Husb and I visited the Frank Brangwyn museum in Bruges today. Sir Frank has long been an artist hero of mine but despite massive fame in his lifetime he isn’t very fashionable now. It’s time he was noticed again. He was one of the founder members of the Vienna Secession; his work in the early 20th century shows the mutual influences of Schiele and Klimt. He died in 1967 aged almost 90, having produced a huge body of work; painting, drawing, etching, lithography, woodcuts, even applied arts like furniture design. I’ve known his work since childhood because Swansea hosts the magnificent Empire Panels in the Brangwyn Hall. If you’re in the city, check them out.
I was particularly taken with a large tempera painting of blind beggars from the 1920s and I did this study of the head and hands of one of the figures. His use of strong linework is sublime and easily up to the standard of his fellow Secessionists. I used some graphite sticks that I coincidentally bought at the Vienna Secession when I was there last summer.
We’re in Bruges. There is a Museum of Chocolate. There is a Museum of Chips. It’s a very cultured place. Like many very old cities, the buildings have evolved without much uniformity and the rooftops are all higgledy piggledy. I managed a quick graphite sketch in my A5 hardback sketchbook, it’s been pretty cold so I couldn’t do any more.
Husb and I are having an early night because we were up at one o clock this morning and we’ve already crammed a lot in.
Went up to the farm a few days ago to collect a load of manure for the allotment. I stopped to have a look at the pigs, feeding in a big field. Most were quite dainty sows but there was one boar, Big John, with enormous tusks, a Mohican hairdo and a massive personality. Out came the A5 hardbacked sketchbook and Faber Castell Pitt drawing pens and Big John got scribbled.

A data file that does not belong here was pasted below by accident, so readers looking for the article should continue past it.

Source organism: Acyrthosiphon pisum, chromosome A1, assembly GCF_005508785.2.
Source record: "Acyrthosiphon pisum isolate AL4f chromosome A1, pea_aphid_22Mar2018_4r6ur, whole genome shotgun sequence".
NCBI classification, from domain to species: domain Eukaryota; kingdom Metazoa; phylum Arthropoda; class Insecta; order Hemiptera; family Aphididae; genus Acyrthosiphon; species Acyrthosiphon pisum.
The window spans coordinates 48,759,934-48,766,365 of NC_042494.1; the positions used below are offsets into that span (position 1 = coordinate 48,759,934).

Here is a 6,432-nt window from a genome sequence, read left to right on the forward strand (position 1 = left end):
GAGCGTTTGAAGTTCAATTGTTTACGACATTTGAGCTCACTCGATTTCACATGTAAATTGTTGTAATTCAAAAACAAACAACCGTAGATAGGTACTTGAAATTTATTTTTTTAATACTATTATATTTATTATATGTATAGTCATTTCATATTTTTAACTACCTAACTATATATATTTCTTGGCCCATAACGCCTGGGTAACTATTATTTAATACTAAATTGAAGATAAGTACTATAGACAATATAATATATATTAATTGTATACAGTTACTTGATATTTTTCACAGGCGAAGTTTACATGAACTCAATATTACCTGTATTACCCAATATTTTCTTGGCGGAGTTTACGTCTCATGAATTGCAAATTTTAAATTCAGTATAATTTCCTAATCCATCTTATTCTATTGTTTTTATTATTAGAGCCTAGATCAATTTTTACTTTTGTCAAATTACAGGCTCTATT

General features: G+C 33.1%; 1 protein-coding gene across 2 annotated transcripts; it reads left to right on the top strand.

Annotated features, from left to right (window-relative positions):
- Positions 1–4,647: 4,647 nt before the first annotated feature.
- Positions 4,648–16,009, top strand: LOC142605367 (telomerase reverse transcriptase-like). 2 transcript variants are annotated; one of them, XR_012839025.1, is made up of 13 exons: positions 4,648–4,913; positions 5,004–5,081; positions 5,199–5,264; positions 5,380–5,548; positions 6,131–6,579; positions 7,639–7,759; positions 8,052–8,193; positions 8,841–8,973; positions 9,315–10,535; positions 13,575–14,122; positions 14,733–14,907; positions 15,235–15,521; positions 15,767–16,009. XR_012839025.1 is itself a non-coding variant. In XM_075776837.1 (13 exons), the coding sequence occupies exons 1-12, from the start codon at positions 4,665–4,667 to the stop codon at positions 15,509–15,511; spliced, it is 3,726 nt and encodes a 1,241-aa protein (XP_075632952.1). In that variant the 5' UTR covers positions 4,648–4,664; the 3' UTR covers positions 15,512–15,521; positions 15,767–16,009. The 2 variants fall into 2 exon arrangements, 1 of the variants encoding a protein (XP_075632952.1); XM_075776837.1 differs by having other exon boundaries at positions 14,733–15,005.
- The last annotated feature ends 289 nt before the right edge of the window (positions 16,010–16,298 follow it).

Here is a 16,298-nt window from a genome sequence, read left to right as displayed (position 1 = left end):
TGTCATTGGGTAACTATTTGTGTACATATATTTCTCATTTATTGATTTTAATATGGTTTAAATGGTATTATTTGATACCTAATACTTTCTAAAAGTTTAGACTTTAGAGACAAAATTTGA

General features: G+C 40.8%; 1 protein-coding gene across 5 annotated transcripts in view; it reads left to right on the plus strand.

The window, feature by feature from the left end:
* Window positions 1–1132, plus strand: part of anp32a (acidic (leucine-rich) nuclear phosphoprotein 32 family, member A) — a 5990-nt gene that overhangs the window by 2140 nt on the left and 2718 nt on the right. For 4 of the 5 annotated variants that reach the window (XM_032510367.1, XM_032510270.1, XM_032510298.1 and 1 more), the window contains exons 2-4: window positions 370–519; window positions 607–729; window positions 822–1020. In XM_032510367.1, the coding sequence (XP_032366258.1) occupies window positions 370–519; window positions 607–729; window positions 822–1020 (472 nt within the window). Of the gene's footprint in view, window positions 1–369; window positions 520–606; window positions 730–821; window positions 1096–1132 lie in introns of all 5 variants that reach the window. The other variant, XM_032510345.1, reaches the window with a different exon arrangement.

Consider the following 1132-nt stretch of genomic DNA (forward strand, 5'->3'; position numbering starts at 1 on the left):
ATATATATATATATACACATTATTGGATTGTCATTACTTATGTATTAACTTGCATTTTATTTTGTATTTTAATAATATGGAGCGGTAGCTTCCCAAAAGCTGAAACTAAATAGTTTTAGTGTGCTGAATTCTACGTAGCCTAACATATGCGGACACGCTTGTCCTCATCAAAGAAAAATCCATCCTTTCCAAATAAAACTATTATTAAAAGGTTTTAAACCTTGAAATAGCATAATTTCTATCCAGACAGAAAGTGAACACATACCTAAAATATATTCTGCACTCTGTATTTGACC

It was really hard at first because I’m not that familiar with piggy anatomy and like many animals, he moved constantly. But after some tentative speedy scribbles, I got into my stride and did a few, just as fast, but with more confidence and certainty. Don’t worry vegetarians, he’s a much loved piggy living a happy life; he’s not destined for the table.
Here’s another of the 30 minute portrait drawings I did at Swansea Museum last Sunday. I have been asking people I know who are Baby Boomers to volunteer to sit for me as I want to build up a large collection of 30 minute portrait drawings over the next year or so in preparation for a large scale art project. It’s great that there has been no shortage of volunteers. It’s not easy to sit for a portrait, in public, with the artist staring intently at you and random people walking past. Swansea Museum is a pretty busy place too. So I’m grateful to my ‘Boomer’ guinea pigs.
I’m doing this as part of the 15 Hundred Lives event at the museum, it’s part exhibition and part a ‘museum experience’. It’s called PROCESS and it’s on until May the 17th so if you’re in town, check it out. Entry is free, there’s an art trail to do for the kids and the museum is a pretty special place. Dylan Thomas described it as the museum that should be in a museum. There’s still a feel of the old ‘Cabinet of Curiosities’ about it.
A visual blog from Melanie Ezra with a bit of me in there too :)